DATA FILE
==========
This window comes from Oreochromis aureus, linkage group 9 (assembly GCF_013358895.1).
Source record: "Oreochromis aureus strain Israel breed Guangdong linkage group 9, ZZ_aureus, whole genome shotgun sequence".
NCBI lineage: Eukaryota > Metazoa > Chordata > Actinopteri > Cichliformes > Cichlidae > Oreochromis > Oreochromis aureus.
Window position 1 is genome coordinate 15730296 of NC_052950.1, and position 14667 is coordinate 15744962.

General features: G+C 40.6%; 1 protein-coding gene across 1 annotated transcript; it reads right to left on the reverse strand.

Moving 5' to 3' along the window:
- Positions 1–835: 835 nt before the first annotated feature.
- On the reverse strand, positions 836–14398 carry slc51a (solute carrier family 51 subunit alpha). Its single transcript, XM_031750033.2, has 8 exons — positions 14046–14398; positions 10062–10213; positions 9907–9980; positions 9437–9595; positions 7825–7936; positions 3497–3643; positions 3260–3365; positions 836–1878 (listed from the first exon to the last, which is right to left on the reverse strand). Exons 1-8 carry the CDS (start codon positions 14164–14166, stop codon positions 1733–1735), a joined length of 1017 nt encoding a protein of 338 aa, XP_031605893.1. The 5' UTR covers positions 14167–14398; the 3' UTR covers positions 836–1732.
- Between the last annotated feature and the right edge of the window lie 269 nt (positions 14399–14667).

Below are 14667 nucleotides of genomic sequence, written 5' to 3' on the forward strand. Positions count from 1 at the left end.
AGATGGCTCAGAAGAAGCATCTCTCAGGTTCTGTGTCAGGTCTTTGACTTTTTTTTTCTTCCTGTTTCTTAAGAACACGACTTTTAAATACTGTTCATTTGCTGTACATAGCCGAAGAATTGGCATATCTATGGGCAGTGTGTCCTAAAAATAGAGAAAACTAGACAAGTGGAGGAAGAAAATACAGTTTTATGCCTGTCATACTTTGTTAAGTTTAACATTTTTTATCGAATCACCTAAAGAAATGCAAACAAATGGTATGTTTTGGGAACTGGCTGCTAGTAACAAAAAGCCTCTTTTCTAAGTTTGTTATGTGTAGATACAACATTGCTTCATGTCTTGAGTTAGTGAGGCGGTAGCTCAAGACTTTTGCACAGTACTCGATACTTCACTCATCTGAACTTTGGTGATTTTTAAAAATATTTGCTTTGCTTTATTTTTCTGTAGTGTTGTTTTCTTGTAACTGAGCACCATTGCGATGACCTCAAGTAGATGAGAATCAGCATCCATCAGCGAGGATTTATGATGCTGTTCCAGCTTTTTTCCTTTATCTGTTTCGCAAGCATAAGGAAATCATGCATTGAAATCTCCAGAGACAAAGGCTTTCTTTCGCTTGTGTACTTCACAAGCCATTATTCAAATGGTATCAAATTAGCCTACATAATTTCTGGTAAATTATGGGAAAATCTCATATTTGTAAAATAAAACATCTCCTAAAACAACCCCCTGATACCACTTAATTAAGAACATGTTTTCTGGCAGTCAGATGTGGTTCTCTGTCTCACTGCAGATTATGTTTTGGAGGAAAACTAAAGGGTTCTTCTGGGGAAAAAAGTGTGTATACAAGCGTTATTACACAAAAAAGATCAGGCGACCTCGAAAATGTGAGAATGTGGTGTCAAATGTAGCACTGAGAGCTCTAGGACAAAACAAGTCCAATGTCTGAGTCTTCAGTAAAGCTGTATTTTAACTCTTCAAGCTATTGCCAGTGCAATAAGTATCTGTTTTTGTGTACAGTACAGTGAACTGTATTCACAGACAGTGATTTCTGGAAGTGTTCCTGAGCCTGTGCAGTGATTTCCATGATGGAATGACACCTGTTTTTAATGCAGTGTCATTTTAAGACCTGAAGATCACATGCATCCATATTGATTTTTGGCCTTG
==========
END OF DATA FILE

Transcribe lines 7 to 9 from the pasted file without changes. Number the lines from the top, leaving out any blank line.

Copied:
- Positions 1–835: 835 nt before the first annotated feature.
- On the reverse strand, positions 836–14398 carry slc51a (solute carrier family 51 subunit alpha). Its single transcript, XM_031750033.2, has 8 exons — positions 14046–14398; positions 10062–10213; positions 9907–9980; positions 9437–9595; positions 7825–7936; positions 3497–3643; positions 3260–3365; positions 836–1878 (listed from the first exon to the last, which is right to left on the reverse strand). Exons 1-8 carry the CDS (start codon positions 14164–14166, stop codon positions 1733–1735), a joined length of 1017 nt encoding a protein of 338 aa, XP_031605893.1. The 5' UTR covers positions 14167–14398; the 3' UTR covers positions 836–1732.
- Between the last annotated feature and the right edge of the window lie 269 nt (positions 14399–14667).